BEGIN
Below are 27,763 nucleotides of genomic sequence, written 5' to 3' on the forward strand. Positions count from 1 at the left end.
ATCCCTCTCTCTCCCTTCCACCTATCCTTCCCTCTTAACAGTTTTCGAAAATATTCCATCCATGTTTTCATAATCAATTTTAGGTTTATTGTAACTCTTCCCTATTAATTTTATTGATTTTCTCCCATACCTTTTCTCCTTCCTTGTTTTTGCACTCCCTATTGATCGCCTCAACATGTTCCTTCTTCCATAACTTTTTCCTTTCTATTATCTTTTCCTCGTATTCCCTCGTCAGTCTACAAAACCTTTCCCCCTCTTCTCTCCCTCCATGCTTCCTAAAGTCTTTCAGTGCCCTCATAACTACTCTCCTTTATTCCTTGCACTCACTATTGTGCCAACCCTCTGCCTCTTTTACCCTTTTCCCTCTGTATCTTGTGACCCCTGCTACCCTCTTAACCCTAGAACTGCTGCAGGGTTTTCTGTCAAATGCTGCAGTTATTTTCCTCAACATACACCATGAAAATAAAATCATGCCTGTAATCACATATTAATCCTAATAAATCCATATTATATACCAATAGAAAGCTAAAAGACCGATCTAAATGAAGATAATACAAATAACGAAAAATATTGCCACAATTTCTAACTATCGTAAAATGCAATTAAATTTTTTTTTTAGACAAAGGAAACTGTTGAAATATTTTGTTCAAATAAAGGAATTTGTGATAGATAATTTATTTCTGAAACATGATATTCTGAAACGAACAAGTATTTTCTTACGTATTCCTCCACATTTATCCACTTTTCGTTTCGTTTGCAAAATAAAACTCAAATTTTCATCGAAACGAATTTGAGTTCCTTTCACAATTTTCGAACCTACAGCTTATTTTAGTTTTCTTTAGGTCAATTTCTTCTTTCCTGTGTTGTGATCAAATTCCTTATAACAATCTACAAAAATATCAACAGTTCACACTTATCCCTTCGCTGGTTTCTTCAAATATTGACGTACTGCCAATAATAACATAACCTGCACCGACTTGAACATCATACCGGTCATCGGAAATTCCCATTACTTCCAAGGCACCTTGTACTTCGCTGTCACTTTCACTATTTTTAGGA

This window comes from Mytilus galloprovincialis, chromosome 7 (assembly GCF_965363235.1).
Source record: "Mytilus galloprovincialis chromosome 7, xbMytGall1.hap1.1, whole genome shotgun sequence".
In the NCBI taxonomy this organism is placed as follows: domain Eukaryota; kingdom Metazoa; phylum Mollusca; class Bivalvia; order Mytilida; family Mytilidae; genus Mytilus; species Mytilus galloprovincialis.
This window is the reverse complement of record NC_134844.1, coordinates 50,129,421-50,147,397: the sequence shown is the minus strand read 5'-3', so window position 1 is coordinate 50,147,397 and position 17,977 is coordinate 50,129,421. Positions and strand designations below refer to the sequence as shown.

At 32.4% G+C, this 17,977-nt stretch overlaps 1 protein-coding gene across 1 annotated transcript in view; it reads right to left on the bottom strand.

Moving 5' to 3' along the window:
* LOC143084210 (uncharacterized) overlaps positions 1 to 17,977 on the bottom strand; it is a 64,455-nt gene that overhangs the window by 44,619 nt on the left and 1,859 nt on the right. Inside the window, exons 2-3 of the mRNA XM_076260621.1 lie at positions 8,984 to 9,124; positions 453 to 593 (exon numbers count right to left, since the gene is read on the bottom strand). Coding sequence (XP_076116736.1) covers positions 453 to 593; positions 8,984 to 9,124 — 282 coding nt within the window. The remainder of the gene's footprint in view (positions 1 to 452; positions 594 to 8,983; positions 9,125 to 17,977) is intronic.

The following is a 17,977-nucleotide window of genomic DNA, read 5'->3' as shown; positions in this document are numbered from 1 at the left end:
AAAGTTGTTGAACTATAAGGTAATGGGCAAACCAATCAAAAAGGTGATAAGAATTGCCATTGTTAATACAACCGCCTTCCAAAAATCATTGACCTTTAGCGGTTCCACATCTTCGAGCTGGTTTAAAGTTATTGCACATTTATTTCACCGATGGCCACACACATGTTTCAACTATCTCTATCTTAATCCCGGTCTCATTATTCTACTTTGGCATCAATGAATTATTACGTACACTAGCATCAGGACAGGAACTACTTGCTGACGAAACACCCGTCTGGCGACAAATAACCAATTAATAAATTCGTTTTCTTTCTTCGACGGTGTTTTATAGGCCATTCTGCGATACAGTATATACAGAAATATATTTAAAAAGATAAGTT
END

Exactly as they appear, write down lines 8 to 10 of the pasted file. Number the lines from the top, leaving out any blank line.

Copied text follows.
Moving 5' to 3' along the window:
* LOC143084210 (uncharacterized) overlaps positions 1 to 17,977 on the bottom strand; it is a 64,455-nt gene that overhangs the window by 44,619 nt on the left and 1,859 nt on the right. Inside the window, exons 2-3 of the mRNA XM_076260621.1 lie at positions 8,984 to 9,124; positions 453 to 593 (exon numbers count right to left, since the gene is read on the bottom strand). Coding sequence (XP_076116736.1) covers positions 453 to 593; positions 8,984 to 9,124 — 282 coding nt within the window. The remainder of the gene's footprint in view (positions 1 to 452; positions 594 to 8,983; positions 9,125 to 17,977) is intronic.

The following is a 17,977-nucleotide window of genomic DNA, read 5'->3' as shown; positions in this document are numbered from 1 at the left end: